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New Day dawns in Sunnyside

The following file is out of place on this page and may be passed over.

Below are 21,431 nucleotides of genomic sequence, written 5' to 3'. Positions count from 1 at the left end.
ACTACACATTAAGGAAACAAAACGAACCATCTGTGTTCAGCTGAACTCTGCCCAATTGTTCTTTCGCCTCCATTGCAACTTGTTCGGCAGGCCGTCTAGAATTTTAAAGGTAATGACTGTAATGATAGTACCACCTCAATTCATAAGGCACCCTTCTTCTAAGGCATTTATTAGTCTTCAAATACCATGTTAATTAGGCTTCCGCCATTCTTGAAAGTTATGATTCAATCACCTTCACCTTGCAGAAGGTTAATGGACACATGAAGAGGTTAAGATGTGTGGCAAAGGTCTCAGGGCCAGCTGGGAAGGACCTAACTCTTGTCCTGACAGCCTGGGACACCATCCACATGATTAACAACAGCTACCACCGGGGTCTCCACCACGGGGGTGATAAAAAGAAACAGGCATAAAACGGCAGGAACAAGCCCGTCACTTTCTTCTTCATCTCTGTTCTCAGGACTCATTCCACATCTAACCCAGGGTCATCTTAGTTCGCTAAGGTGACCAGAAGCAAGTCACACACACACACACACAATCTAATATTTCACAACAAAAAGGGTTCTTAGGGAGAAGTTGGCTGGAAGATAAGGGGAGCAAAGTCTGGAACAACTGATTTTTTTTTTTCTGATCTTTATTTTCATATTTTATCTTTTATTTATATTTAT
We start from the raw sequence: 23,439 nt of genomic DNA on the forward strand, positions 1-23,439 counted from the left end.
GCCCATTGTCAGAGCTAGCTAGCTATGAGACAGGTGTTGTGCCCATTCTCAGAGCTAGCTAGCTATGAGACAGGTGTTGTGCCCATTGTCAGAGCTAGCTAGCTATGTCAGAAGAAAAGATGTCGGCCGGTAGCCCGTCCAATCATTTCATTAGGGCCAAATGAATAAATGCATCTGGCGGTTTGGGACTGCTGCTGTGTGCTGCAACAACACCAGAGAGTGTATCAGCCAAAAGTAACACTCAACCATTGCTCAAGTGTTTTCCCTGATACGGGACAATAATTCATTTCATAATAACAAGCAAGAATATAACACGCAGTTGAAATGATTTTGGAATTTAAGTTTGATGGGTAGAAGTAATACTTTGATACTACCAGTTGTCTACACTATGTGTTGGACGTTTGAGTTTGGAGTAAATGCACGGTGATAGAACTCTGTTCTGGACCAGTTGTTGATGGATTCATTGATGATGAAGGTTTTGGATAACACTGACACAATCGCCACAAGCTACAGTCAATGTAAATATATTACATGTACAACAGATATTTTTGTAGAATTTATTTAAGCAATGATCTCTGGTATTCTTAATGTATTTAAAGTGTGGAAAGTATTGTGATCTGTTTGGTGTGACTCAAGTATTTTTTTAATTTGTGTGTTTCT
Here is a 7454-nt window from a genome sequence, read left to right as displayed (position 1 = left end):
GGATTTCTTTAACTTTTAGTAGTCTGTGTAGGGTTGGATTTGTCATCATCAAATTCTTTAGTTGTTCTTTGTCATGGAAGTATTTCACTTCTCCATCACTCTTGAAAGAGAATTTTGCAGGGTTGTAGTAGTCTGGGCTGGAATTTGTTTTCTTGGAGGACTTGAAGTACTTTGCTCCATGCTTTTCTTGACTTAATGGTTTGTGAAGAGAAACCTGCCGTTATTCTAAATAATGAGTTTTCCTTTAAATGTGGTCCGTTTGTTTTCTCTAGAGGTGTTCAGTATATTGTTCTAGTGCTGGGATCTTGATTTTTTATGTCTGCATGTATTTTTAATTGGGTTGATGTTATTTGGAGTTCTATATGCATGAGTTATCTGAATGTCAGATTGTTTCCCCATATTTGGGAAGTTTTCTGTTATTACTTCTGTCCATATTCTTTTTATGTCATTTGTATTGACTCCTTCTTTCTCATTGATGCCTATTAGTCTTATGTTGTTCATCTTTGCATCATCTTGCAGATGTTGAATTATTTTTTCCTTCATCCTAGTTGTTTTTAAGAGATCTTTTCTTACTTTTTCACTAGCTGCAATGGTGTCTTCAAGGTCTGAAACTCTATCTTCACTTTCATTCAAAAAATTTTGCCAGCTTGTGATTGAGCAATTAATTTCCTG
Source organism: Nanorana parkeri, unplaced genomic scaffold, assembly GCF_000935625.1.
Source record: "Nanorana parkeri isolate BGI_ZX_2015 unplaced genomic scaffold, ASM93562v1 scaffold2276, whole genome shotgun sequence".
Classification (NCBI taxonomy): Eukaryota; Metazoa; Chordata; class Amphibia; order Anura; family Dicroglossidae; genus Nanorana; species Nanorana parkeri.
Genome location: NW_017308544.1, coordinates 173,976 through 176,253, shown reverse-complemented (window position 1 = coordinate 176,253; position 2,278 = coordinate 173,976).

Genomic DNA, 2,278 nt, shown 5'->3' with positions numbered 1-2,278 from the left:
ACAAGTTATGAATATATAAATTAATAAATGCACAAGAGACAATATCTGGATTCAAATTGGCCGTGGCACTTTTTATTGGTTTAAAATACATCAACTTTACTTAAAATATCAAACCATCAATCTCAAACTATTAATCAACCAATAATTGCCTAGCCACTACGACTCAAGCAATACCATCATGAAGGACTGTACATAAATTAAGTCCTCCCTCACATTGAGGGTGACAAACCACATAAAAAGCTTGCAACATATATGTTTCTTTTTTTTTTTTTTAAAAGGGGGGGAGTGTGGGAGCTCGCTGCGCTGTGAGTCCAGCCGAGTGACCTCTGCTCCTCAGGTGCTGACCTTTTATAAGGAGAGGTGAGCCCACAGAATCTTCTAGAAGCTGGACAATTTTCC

The first candidate interviewed turned out to be the first choice, as last Saturday the Sunnyside City Council selected Donald Day of New Mexico as the next city manager. The move to hire Day, 59, a retired New Mexico State Police officer and currently county manager for Colfax County, New Mexico, is pending agreement on an employment contract. Day and his wife Brenda, who also visited Sunnyside last weekend, have three children and three grandchildren. Work began on hammering out a deal Saturday night during an impromptu meeting at Snipes Restaurant in Sunnyside. Mayor Jim Restucci, Councilman Jason Raines and Councilman Francisco Guerrero head up the negotiating committee on behalf of the city. Restucci indicated the possibility of using Skype as a tool for continuing negotiations as Day returned home yesterday to New Mexico. It's possible Day could start as early as July 15, but Restucci said it will likely be closer to Aug. 1. "What we saw and heard was a man who was not discouraged by what he saw in Sunnyside," Restucci said moments after council voted 7-0 to hire Day. "With his life experience he could handle anything." "A good day" Indeed, that life experience includes a New Mexico State Police Purple Heart award Day earned in 2003 when he was shot three times by a felon, once each in both knees and in his bulletproof vest. At the urging of Raines during a break in Saturday's interview schedule, Day reluctantly shared how when the ambulance arrived he made sure the felon - who later died from his wounds in the gunfight - was loaded into the ambulance first. "I look back on it as a good day," smiled Day. "Any day you're alive is a good day." Saturday was a good day for Day, as not only the city council, but community and city employee interview panels also overwhelmingly saw him as the best candidate. The four finalists on Saturday rotated between intensive interviews with council and the two panels at the Sunnyside Community Center. Prior to that four-hour round of interviews Saturday afternoon and evening each of the four met one-on-one with individual council members Saturday morning. Experience seen as good fit for city manager's post After serving 20 years with the New Mexico State Police and retiring in 2005, Day completed graduate studies in public administration. Day has served as county manager for Colfax County nearly six years following completion of his graduate coursework. Sunnyside will be his first post as a city manager, which has more direct say over each department than in county government. It's a non-issue as far as he and the city council are concerned. Day actually sees it as an advantage. "I think it would be easier actually," he said during a Friday social meet and greet at Bon Vino's Bistro & Bakery. "With the county I have to work with eight elected officials and with the city there are seven elected on council, but no elected department heads." Interim City Manager John Darrington had a similar observation, noting that as a county manager Day would have to be more persuasive to move policy forward in working with elected officials responsible for their own budgets and departments. By contrast, Day will have full sway over all day-to-day matters and city employees in Sunnyside. Darrington also said county and city managers often make the jump from one to the other position and share the same professional association. Integrity, leadership praised Restucci said the most important thing is that Day has experience as a successful government administrator. Raines said it helped, too, that Day has experience with jail and court operations, both of which Sunnyside has. "He has transparent leadership and a law enforcement background," Restucci added. "And one of his first responsibilities is to select the next chief of police." Day, a Rotary Club International member, was also the unanimous choice because of the integrity he displayed during the interview process. Council, city staff and community panel members expressed admiration for Day's character. That was highlighted during his interview with council, when Restucci asked Day if he could stay in Sunnyside a while longer if hired before returning back to New Mexico. Day declined, saying he had to get back Sunday because he still has a commitment to Colfax County to be at work today, Monday. But with integrity comes a straight-forward, no punches pulled approach. When council asked about his salary requirements, for example, Day with a gleam in his eye quickly countered he would expect to make more than his subordinates. It was a reflection on the fact recent Sunnyside city managers have actually earned less than some police department employees when overtime is factored in. Later on Saturday, Darrington confirmed the salary range for the new city manager will be in the range of $110,000 to $125,000. Ready to roll Council was tickled when in response to another question Day said he could start July 1 since his last day at Colfax County is June 30. "That's not the smartest way to do it since I'm working until June 30," Day smiled, noting July 15 would be a more likely start date to target. The other three candidates interviewed all said they wouldn't be available until late July or even sometime in August. For more on council's Q&A session with Day, see part 2 in tomorrow's edition. A timely start date is important for Sunnyside as Darrington's interim contract with the city expires July 31. During his interview, Day said if hired he would load up his camper for Sunnyside and live in that until he and Brenda find a home here. "He's eager, he wants to be part of this community," Restucci said later Saturday following the vote for Day. Sunnyside's new city manager, pending contract approval, said as much Friday night during the meet and greet. "I don't see anything that scares me," Day said. "I see a lot of opportunities."